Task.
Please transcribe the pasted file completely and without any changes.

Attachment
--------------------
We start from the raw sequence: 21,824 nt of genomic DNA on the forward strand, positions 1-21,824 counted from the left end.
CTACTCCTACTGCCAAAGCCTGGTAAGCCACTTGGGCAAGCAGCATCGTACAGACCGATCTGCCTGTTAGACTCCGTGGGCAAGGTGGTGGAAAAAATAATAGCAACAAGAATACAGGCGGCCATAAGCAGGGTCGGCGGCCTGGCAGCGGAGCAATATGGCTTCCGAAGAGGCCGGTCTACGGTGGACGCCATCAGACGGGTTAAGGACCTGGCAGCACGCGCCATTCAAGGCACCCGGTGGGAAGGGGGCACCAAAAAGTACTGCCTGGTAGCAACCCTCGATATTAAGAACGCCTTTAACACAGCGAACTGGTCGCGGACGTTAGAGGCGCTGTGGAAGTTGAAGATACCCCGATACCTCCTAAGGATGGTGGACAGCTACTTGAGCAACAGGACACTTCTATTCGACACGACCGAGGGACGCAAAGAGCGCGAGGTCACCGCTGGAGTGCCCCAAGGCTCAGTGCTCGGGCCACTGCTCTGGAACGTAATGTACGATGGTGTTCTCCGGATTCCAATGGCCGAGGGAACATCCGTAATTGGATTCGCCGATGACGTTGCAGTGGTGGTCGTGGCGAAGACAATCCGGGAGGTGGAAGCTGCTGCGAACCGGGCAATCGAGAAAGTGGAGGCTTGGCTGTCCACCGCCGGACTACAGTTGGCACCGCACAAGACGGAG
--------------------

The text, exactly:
We start from the raw sequence: 21,824 nt of genomic DNA on the forward strand, positions 1-21,824 counted from the left end.
CTACTCCTACTGCCAAAGCCTGGTAAGCCACTTGGGCAAGCAGCATCGTACAGACCGATCTGCCTGTTAGACTCCGTGGGCAAGGTGGTGGAAAAAATAATAGCAACAAGAATACAGGCGGCCATAAGCAGGGTCGGCGGCCTGGCAGCGGAGCAATATGGCTTCCGAAGAGGCCGGTCTACGGTGGACGCCATCAGACGGGTTAAGGACCTGGCAGCACGCGCCATTCAAGGCACCCGGTGGGAAGGGGGCACCAAAAAGTACTGCCTGGTAGCAACCCTCGATATTAAGAACGCCTTTAACACAGCGAACTGGTCGCGGACGTTAGAGGCGCTGTGGAAGTTGAAGATACCCCGATACCTCCTAAGGATGGTGGACAGCTACTTGAGCAACAGGACACTTCTATTCGACACGACCGAGGGACGCAAAGAGCGCGAGGTCACCGCTGGAGTGCCCCAAGGCTCAGTGCTCGGGCCACTGCTCTGGAACGTAATGTACGATGGTGTTCTCCGGATTCCAATGGCCGAGGGAACATCCGTAATTGGATTCGCCGATGACGTTGCAGTGGTGGTCGTGGCGAAGACAATCCGGGAGGTGGAAGCTGCTGCGAACCGGGCAATCGAGAAAGTGGAGGCTTGGCTGTCCACCGCCGGACTACAGTTGGCACCGCACAAGACGGAG